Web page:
In the second half of the 19th century, Mark Twain called Euclid Avenue “one of the finest streets in America.”
By the 1890s, nearly 260 houses lined the avenue, the largest reaching 50,000 square feet, about 23 times the average American house size today. Here, the world’s first electric streetlight and streetcar appeared. Residents entertained presidents. In the winter, people gathered on the avenue to watch afternoon sleigh races and, in the summer, to listen to concerts on the lawns.
Little evidence of Euclid Avenue’s belle époque remains today. Only nine of the original houses survive. The elms that once lined the avenue have long since fallen from disease. Empty, weed-covered parking lots have replaced sprawling lawns. Near the East 55th Street overpass, a series of deserted brick warehouses display a spray-paint proclamation, “Moving — everything must go.” The words echo eerily down the avenue, forcing the question, “Is that how it really happened?”
I look for the answer at the Western Reserve Historical Society, which will be exploring the later period of the avenue’s prosperity, from 1880 to 1930, in Millionaires’ Row: The Legacy. Much of the historical society is housed within two of the avenue’s original residences: the Hay-McKinney and Bingham-Hanna homes.
The Hay-McKinney mansion, designed by the youngest son of President James A. Garfield, was home to the family of Price McKinney, a wealthy industrialist who owned McKinney Steel Co. in the early 20th century. Today, museum curators occupy the former servants’ quarters and fill old bedrooms with furniture rescued from other avenue homes.
Coralie Walker Hanna, the widow of industrialist Leonard C. Hanna, owned the Bingham-Hanna home. Designed by the architectural firm of Walker and Gillette, it featured a garden by the Central Park design firm Olmsted Brothers and ironwork by Samuel Yellin. Today, the garden’s fountains flow just as they did in the 1920s, and a fireplace is engraved with Yellin’s signature.
“Although Euclid Avenue is a shadow of what it was, there is a continuing legacy that exists throughout Greater Cleveland,” says Dean Zimmerman, the historical society’s chief curator.
He pulls out a stack of papers with photographs of old homes and home interiors.
“This is my favorite part,” he says, pointing out what relics remain from the historic photos. He hands me a picture of the Sylvester T. Everett home’s grand hallway, trod by J.P. Morgan, Andrew Carnegie and presidents Grant, Hayes, Harrison, McKinley, Taft and Harding. At the top of the staircase sits one of the historical society’s salvaged treasures, a bust of Everett’s wife, Alice, carved by an Italian sculptor during the Everetts’ grand tour of Europe.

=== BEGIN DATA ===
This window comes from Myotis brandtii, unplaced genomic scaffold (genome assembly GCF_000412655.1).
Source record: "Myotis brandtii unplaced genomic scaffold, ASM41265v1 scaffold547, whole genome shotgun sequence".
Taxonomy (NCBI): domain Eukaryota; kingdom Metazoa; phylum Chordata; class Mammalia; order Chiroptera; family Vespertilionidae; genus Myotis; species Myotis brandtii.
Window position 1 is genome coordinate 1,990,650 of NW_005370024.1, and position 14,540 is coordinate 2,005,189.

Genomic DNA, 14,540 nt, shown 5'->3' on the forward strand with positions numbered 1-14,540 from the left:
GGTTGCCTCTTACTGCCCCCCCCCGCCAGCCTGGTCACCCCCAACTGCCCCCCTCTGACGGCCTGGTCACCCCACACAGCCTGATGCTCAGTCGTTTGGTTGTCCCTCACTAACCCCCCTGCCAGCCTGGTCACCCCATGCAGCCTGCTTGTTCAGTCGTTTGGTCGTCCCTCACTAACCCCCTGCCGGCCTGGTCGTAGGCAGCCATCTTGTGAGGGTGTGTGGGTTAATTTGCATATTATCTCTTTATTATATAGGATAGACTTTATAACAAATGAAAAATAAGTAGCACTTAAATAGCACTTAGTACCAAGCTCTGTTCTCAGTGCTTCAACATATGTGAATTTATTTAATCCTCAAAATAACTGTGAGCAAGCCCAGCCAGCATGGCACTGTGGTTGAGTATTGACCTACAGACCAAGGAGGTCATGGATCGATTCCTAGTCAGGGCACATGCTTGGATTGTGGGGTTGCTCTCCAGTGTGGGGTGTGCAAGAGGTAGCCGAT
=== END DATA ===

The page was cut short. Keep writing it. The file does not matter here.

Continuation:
Next, on a tour of the exhibition space, Zimmerman shows off the kitchen of the servants’ quarters, where the pantry shelves are fully stocked, and the grand staircase in the home of John Hay, who was a private secretary to President Abraham Lincoln. The hand-carved banister was one of Clara Hay’s most beloved pieces in a house known for its wooden carpentry.
The empty walls of the main exhibition hall, which was built to connect the two houses, will soon feature giant, reproduced postcards and an early 20th-century map of the avenue.
Zimmerman chronicles both the private and public lives of the steady, self-made businessmen, lawyers, doctors and industrialists who made their successes Cleveland’s successes. He explains how progress created a juggernaut. The business district expanded, the avenue turned into a thoroughfare, real estate taxes rose and immigration threatened the street’s privacy.
The residents’ final battle cry came in the 1896 fight to name the avenue a boulevard, which should have protected it from further commercialization. Although Cleveland park commissioners approved the plan, they never adopted it and, ultimately, annulled it.
Charles F. Brush and John D. Rockefeller ordered their houses razed after they died, preferring the homes’ destruction to inevitable deterioration.
But the legacy of Euclid Avenue doesn’t end with fallen houses. The philanthropy of long-gone avenue residents lives on. Zimmerman explains how they left an indelible mark on the arts, medicine, technology and education. Wade Oval, Public Square, Forest Hills, The Cleveland Museum of Art, University School and The Cleveland Clinic are among the places and institutions that have greatly benefitted from their millions.
Cleveland no longer has a central street as its source of pride. However, the Grand Avenue exists in more than just a nostalgic sigh. It’s woven into investments: landscapes, institutions, communities — let it suffice to say the identity of Cleveland as we know it.
Millionaires’ Row: The Legacy will run from Sept. 24 to May 31, 2006, at the Western Reserve Historical Society, 10825 East Blvd., Cleveland. For more information, call (216) 721-5722 or visit www.wrhs.org.